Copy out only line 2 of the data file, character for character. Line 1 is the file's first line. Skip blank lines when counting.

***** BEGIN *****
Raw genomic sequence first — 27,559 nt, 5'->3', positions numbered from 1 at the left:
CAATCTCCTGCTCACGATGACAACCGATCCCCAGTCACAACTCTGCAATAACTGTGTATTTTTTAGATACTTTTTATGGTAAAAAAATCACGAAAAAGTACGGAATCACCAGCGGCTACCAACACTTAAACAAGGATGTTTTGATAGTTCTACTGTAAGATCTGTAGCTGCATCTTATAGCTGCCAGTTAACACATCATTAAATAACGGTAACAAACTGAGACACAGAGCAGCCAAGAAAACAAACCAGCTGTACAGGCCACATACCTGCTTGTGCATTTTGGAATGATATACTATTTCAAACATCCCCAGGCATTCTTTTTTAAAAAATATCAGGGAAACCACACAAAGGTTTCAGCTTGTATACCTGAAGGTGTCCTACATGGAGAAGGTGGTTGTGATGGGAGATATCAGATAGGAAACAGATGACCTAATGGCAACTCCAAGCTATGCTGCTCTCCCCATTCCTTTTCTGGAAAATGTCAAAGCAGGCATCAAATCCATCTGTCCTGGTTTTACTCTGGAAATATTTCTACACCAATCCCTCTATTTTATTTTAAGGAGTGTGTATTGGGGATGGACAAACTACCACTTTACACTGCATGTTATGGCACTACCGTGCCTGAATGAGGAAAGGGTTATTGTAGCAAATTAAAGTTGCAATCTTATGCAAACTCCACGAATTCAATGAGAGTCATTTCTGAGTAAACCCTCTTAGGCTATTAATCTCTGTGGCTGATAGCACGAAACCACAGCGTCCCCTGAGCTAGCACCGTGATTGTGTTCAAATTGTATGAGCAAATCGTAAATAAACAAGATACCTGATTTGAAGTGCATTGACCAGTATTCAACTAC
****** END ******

CAATCTCCTGCTCACGATGACAACCGATCCCCAGTCACAACTCTGCAATAACTGTGTATTTTTTAGATACTTTTTATGGTAAAAAAATCACGAAAAAGTACGGAATCACCAGCGGCTACCAACACTTAAACAAGGATGTTTTGATAGTTCTACTGTAAGATCTGTAGCTGCATCTTATAGCTGCCAGTTAACACATCATTAAATAACGGTAACAAACTGAGACACAGAGCAGCCAAGAAAACAAACCAGCTGTACAGGCCACATACCTGCTTGTGCATTTTGGAATGATATACTATTTCAAACATCCCCAGGCATTCTTTTTTAAAAAATATCAGGGAAACCACACAAAGGTTTCAGCTTGTATACCTGAAGGTGTCCTACATGGAGAAGGTGGTTGTGATGGGAGATATCAGATAGGAAACAGATGACCTAATGGCAACTCCAAGCTATGCTGCTCTCCCCATTCCTTTTCTGGAAAATGTCAAAGCAGGCATCAAATCCATCTGTCCTGGTTTTACTCTGGAAATATTTCTACACCAATCCCTCTATTTTATTTTAAGGAGTGTGTATTGGGGATGGACAAACTACCACTTTACACTGCATGTTATGGCACTACCGTGCCTGAATGAGGAAAGGGTTATTGTAGCAAATTAAAGTTGCAATCTTATGCAAACTCCACGAATTCAATGAGAGTCATTTCTGAGTAAACCCTCTTAGGCTATTAATCTCTGTGGCTGATAGCACGAAACCACAGCGTCCCCTGAGCTAGCACCGTGATTGTGTTCAAATTGTATGAGCAAATCGTAAATAAACAAGATACCTGATTTGAAGTGCATTGACCAGTATTCAACTAC